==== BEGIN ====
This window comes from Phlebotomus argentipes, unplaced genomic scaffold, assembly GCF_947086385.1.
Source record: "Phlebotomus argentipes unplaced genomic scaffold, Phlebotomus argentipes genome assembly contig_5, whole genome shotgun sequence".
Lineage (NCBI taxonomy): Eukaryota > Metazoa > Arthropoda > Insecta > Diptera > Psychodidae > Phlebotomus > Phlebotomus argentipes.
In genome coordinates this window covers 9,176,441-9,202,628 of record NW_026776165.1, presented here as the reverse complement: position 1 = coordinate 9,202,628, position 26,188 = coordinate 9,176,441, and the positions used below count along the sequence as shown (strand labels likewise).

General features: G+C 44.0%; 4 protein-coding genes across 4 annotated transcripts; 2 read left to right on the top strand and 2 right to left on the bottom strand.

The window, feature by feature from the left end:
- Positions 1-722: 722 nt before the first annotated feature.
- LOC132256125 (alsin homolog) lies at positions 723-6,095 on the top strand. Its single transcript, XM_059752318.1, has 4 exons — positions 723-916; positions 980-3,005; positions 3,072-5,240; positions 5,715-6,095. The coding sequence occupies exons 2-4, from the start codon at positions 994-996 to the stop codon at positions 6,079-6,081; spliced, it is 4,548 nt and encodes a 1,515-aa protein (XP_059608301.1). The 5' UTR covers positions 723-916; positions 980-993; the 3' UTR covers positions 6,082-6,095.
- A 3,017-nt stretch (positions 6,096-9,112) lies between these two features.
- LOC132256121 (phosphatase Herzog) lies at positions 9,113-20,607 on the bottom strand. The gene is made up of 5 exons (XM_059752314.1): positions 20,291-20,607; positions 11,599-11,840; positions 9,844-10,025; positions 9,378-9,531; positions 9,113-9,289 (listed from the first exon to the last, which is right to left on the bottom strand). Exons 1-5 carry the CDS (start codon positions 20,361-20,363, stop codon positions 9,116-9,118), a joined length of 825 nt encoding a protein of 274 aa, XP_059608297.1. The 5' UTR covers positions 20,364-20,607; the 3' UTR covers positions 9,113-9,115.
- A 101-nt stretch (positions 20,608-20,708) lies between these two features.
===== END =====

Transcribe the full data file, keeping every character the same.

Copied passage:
This window comes from Phlebotomus argentipes, unplaced genomic scaffold, assembly GCF_947086385.1.
Source record: "Phlebotomus argentipes unplaced genomic scaffold, Phlebotomus argentipes genome assembly contig_5, whole genome shotgun sequence".
Lineage (NCBI taxonomy): Eukaryota > Metazoa > Arthropoda > Insecta > Diptera > Psychodidae > Phlebotomus > Phlebotomus argentipes.
In genome coordinates this window covers 9,176,441-9,202,628 of record NW_026776165.1, presented here as the reverse complement: position 1 = coordinate 9,202,628, position 26,188 = coordinate 9,176,441, and the positions used below count along the sequence as shown (strand labels likewise).

General features: G+C 44.0%; 4 protein-coding genes across 4 annotated transcripts; 2 read left to right on the top strand and 2 right to left on the bottom strand.

The window, feature by feature from the left end:
- Positions 1-722: 722 nt before the first annotated feature.
- LOC132256125 (alsin homolog) lies at positions 723-6,095 on the top strand. Its single transcript, XM_059752318.1, has 4 exons — positions 723-916; positions 980-3,005; positions 3,072-5,240; positions 5,715-6,095. The coding sequence occupies exons 2-4, from the start codon at positions 994-996 to the stop codon at positions 6,079-6,081; spliced, it is 4,548 nt and encodes a 1,515-aa protein (XP_059608301.1). The 5' UTR covers positions 723-916; positions 980-993; the 3' UTR covers positions 6,082-6,095.
- A 3,017-nt stretch (positions 6,096-9,112) lies between these two features.
- LOC132256121 (phosphatase Herzog) lies at positions 9,113-20,607 on the bottom strand. The gene is made up of 5 exons (XM_059752314.1): positions 20,291-20,607; positions 11,599-11,840; positions 9,844-10,025; positions 9,378-9,531; positions 9,113-9,289 (listed from the first exon to the last, which is right to left on the bottom strand). Exons 1-5 carry the CDS (start codon positions 20,361-20,363, stop codon positions 9,116-9,118), a joined length of 825 nt encoding a protein of 274 aa, XP_059608297.1. The 5' UTR covers positions 20,364-20,607; the 3' UTR covers positions 9,113-9,115.
- A 101-nt stretch (positions 20,608-20,708) lies between these two features.